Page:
Research takes patience, and so do Indian weddings.

Saturday, September 20th, 2008 @ 3:59 pm | Uncategorized

Things have begun to pick up with my stem cell project. This week I dissected my first limbus and identified a set of stem cells with an immunostaining procedure. Maybe its freshman luck, but I’m happy that my first experiment was a success! If you wonder where my experimental tissues comes from, they are the byproducts from generously donated eyes. We get two types of tissues, limbal rings, which consist of a portion of the peripheral cornea and a few millimeters of sclera, and full globes. The ring is basically what is left over from a corneal transplant, when an ophthalmologist removes the central cornea to restore the vision of another patient. The globes are whole eyes that were removed and deemed, for one reason or another, unsuitable for transplantation purposes.

In the department adjacent to the stem cell lab is the Rotary International Eye Bank. A sign in the hallway gives the statistic that over 12,000 eyes were “harvested” last year, and over 5,000 corneal transplantation were preformed at Aravind. The eye has to be surgically removed within 6 hours of death, and we usually see them in the lab within 24 hours.

On a more social note, my coworker on the stem cell project, Vaishali, invited some us over to her cousin’s wedding. We couldn’t pass on the opportunity to see how south Indian Brahmins tie the knot, literally! They are considered married only after the groom ties a knot around the brides neck, there may be rings too, but I didn’t notice. To be honest, I didn’t understand about 90% of the ceremonies, but I gathered a few impressions and here there… First of all, this is not a one day ordeal, a minimum of two days are involved. The reception is held the evening before the wedding, and the bride and groom arrive via horse drawn carriage that evening. The puja, or ritual involving food and prayers, is performed by several priests who sit onstage with the bride, groom, and several relatives during the ceremony.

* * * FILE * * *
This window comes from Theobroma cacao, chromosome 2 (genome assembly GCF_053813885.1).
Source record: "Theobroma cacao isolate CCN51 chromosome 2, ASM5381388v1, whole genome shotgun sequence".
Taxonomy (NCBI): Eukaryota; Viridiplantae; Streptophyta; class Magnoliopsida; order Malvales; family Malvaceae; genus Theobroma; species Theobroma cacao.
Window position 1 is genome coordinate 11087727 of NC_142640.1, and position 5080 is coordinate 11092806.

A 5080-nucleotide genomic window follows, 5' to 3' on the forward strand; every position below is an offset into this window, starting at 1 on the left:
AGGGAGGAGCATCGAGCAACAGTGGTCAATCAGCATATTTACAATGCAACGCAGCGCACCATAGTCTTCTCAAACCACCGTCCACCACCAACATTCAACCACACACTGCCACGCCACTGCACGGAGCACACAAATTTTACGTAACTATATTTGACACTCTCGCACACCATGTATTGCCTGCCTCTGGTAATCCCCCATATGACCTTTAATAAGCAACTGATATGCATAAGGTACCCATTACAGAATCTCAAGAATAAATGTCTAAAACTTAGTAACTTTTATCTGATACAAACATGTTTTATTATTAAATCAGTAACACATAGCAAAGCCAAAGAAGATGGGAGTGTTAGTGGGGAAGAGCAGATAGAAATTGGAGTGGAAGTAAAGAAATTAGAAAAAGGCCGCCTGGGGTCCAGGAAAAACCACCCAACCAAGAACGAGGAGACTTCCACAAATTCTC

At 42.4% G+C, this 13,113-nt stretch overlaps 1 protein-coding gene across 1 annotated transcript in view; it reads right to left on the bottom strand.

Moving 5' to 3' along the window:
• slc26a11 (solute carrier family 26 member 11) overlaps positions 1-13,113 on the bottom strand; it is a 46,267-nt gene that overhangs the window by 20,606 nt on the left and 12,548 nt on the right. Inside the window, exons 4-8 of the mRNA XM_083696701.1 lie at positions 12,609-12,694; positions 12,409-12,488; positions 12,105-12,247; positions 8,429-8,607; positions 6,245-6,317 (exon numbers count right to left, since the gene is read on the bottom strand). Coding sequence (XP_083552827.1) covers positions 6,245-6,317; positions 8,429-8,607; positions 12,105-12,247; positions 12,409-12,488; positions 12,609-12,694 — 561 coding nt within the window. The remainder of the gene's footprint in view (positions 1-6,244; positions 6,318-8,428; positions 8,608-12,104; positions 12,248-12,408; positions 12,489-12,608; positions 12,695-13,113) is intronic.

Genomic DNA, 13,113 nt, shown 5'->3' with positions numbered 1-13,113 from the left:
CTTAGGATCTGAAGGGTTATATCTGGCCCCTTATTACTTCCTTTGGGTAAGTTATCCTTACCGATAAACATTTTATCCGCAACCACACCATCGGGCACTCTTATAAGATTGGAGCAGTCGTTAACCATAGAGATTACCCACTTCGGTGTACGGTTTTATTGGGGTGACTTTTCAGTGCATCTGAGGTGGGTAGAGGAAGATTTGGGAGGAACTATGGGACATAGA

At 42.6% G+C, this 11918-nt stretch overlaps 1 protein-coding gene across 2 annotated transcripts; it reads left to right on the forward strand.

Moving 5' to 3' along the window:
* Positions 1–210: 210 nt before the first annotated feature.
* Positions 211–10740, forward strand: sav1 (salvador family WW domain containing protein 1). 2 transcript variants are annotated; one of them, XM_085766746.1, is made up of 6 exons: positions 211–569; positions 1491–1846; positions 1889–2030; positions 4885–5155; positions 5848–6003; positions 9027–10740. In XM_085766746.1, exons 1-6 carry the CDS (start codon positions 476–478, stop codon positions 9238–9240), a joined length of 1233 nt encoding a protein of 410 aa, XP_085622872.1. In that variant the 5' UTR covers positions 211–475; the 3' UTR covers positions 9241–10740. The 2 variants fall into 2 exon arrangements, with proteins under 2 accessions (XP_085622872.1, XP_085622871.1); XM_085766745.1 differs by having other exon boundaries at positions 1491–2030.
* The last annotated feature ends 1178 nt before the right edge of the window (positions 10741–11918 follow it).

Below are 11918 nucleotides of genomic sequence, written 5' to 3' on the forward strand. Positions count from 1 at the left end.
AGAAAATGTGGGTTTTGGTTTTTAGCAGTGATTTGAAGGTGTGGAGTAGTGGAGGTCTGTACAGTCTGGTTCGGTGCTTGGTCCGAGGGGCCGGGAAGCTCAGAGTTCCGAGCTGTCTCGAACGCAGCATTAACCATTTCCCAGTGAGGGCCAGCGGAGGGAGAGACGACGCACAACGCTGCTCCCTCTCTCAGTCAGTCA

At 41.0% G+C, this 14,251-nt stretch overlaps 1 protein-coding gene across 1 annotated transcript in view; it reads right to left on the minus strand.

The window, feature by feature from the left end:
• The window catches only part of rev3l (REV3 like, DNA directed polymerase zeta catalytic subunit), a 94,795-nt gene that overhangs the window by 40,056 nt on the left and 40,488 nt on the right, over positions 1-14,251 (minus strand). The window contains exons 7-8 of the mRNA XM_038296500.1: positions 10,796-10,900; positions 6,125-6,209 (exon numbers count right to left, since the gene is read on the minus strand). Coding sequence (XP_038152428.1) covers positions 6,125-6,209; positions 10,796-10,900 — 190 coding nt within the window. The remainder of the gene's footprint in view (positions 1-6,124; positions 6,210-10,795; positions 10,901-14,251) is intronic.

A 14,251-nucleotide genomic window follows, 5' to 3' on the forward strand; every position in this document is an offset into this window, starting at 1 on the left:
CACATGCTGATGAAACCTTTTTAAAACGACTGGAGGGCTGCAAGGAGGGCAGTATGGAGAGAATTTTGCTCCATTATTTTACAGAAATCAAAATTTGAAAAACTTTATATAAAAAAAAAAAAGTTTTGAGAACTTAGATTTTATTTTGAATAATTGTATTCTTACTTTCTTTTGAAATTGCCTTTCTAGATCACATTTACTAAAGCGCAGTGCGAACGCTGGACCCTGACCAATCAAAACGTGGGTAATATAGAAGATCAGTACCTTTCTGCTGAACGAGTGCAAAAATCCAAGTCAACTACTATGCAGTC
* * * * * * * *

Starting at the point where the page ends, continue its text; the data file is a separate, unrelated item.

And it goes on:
The puja is basically chanting and burning a wood fire on bricks, which are decorated by the priests who draw symbols on them, in the middle of the stage, this fills the room with smoke and “purifies” it. Per usual south Indian dress, the women are all dressed in color full saris, and unlike an American wedding, there are no groomsmen or brides maids. A meal placed on banana leaves was provided before and after the ceremonies, no utensils available. I’m getting used to eating with my hands, hopefully not so much that I forget the knife and fork when I get home! Hahaha.





  • Advice for Future India Fulbrighters
  • Farwell India
  • Meenakshi Temple – Kumbabishekam
  • Spending time in Madurai – In Situ Hybridization
  • Fulbright Conference – Kolkata, Varanasi, and Kathmandu
  • Indian Wedding in Madurai and trip to Bangalore
  • Indian Pilgrimage – Thekkady, Munnar, Mahabalipuram
  • Asia ARVO – Hyderabad
  • Fulbrighters come to Madurai, friends and I visit Dayspring Home
  • Birthday and New Year in Tamil Nadu

    3 Responses to “Research takes patience, and so do Indian weddings.”

    1. Monty Says:

      I wish I could be there with you. What an awesome adventure you are on, both professional and cultural. I am sinning right now, I have envy.

    2. Nola Says:

      Paul –

      Remember Grandma’s patience saying – it sounds like God is developing patience in you.

      There is nothing like living in the east to help us Westeners understand the importance of time spent on relationships.

      Congrats on identifying a set of stem cells you can use. Research calls for amazing patience!

      Lots of love and prayers.

    3. Trudy Hogg Says:

      I really enjoy your comments and pictures. Your writing is very descriptive. I’m sure you’re going to make the most of this wonderful opportunity you have.


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